My description of the trip will branch out in several directions. The basic line will be a day by day description of my activities. Whenever appropriate I will include some photos. Since I was using the video camera almost exclusively, these photos were taken from video clips and therefore are of relatively mediocre quality (1280x720 pixels, unfortunately not the maximum possible resolution, often not the optimum focussing setting and too much movement), but many of these shots I would have missed with a normal camera.
Whenever the video seems to transmit additional information, I will link the video. At particular points of interest I will also have links to 'destruction' maps and/or satellite maps showing that area.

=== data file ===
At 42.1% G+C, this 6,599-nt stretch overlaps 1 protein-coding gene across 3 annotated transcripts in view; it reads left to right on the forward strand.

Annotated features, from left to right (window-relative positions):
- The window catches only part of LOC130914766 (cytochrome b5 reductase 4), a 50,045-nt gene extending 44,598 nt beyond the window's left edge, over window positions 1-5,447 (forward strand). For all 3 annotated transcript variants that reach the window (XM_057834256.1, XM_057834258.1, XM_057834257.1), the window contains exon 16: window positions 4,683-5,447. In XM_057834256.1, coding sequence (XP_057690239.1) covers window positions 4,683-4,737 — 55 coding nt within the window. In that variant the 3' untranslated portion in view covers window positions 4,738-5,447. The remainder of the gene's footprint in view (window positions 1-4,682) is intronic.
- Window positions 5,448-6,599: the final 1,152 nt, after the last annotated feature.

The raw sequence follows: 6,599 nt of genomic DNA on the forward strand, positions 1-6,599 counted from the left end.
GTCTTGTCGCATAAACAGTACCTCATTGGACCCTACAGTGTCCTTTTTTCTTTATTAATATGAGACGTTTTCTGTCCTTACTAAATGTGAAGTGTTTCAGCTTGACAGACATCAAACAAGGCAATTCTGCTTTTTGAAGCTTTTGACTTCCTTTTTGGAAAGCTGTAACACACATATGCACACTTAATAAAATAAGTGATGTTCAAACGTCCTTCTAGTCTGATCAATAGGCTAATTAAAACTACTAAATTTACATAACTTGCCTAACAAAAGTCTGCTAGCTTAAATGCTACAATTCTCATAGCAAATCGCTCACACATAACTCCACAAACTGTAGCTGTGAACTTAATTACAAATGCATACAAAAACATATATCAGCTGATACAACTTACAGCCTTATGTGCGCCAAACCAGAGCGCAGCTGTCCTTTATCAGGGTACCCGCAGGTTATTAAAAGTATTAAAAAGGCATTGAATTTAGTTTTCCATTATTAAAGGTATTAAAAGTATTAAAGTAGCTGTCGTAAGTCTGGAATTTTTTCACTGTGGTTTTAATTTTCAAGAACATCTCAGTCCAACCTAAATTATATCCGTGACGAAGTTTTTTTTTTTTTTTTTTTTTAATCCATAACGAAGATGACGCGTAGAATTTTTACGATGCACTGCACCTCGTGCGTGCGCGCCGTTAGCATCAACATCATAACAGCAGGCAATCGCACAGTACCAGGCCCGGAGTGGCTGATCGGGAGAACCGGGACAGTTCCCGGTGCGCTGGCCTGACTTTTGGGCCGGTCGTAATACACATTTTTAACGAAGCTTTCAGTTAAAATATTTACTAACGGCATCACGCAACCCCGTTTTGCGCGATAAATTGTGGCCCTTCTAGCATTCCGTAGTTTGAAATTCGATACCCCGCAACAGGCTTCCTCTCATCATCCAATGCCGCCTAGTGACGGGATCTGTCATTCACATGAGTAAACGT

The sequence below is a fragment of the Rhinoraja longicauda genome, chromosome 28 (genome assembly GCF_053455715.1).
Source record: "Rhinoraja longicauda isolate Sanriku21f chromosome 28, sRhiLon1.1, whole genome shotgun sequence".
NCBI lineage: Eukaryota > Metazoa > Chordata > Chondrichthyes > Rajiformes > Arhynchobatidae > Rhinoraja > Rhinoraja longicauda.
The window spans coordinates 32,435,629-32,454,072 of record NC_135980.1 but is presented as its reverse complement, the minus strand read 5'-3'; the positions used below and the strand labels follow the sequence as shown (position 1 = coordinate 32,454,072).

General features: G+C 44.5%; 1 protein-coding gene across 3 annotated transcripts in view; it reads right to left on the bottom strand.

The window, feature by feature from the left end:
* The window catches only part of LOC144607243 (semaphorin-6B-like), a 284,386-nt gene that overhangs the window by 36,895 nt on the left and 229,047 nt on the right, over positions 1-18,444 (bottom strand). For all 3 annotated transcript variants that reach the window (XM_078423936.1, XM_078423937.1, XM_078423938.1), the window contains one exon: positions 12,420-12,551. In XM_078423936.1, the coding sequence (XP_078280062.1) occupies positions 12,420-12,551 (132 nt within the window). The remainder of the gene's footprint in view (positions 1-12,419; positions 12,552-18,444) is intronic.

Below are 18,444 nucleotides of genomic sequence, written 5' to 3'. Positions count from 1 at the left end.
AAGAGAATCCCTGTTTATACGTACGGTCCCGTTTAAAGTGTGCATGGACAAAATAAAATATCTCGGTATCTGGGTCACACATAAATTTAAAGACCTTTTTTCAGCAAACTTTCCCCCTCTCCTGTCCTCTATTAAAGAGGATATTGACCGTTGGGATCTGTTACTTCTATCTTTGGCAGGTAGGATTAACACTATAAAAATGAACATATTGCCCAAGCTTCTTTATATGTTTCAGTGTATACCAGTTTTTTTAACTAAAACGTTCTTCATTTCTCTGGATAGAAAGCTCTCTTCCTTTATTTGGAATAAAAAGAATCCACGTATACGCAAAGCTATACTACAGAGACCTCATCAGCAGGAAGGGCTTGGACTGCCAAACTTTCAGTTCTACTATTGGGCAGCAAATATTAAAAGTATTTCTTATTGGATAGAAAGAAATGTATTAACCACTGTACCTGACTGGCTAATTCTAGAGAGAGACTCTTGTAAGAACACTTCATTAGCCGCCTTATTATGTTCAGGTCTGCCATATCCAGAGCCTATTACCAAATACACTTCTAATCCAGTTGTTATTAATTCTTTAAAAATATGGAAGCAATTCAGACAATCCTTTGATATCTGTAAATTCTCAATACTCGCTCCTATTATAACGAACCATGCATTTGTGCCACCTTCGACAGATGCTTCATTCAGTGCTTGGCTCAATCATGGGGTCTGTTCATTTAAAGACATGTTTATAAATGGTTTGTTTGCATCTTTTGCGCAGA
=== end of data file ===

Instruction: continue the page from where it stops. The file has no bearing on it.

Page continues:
Travel conditions
As mentioned before I had counted on having a block of more than 5 days to travel around in Gaza. This assumption did not work out, because I lost one day during entrance and another day because I got very sick at my stomach the second day. Therefore I had to rearrange my plans for a three-day-stay which meant that instead of discovering the landscape by bike I had to use taxis. In some cases this had the advantage that the taxi drivers indicated points of interest to me that I otherwise would have missed. Even when one taxi driver got lost, this turned out to provide some unexpected information.
I then learned that I could not leave the day I had planned (Saturday) and not the next day either, but that I had two full extra days. Thus, I basically had my five days at the end, but with a completely mixed up schedule. On the last day I actually went on a three hour bike ride.

In the following I will give a day by day account of  my undertakings, but will also have special topics backed by the interviews and/or video material.

Continuation in part 2        Back to contents page